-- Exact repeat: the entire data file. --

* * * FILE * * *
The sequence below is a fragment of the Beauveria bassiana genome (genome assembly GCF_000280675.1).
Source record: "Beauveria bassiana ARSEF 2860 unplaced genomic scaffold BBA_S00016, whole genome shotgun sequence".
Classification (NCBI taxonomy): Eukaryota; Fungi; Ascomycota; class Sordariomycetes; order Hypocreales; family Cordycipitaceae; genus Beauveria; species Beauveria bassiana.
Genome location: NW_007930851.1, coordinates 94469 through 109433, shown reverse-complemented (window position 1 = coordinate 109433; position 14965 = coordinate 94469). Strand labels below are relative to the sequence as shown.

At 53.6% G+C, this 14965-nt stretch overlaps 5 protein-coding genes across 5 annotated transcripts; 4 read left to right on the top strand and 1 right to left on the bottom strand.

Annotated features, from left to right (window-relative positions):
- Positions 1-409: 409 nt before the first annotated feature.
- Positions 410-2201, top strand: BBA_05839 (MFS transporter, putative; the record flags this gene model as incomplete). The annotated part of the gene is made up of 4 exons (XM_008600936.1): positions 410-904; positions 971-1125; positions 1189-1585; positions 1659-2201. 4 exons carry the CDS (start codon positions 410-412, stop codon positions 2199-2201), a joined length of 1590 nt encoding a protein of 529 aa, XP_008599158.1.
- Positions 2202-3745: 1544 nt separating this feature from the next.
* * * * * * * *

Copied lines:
The sequence below is a fragment of the Beauveria bassiana genome (genome assembly GCF_000280675.1).
Source record: "Beauveria bassiana ARSEF 2860 unplaced genomic scaffold BBA_S00016, whole genome shotgun sequence".
Classification (NCBI taxonomy): Eukaryota; Fungi; Ascomycota; class Sordariomycetes; order Hypocreales; family Cordycipitaceae; genus Beauveria; species Beauveria bassiana.
Genome location: NW_007930851.1, coordinates 94469 through 109433, shown reverse-complemented (window position 1 = coordinate 109433; position 14965 = coordinate 94469). Strand labels below are relative to the sequence as shown.

At 53.6% G+C, this 14965-nt stretch overlaps 5 protein-coding genes across 5 annotated transcripts; 4 read left to right on the top strand and 1 right to left on the bottom strand.

Annotated features, from left to right (window-relative positions):
- Positions 1-409: 409 nt before the first annotated feature.
- Positions 410-2201, top strand: BBA_05839 (MFS transporter, putative; the record flags this gene model as incomplete). The annotated part of the gene is made up of 4 exons (XM_008600936.1): positions 410-904; positions 971-1125; positions 1189-1585; positions 1659-2201. 4 exons carry the CDS (start codon positions 410-412, stop codon positions 2199-2201), a joined length of 1590 nt encoding a protein of 529 aa, XP_008599158.1.
- Positions 2202-3745: 1544 nt separating this feature from the next.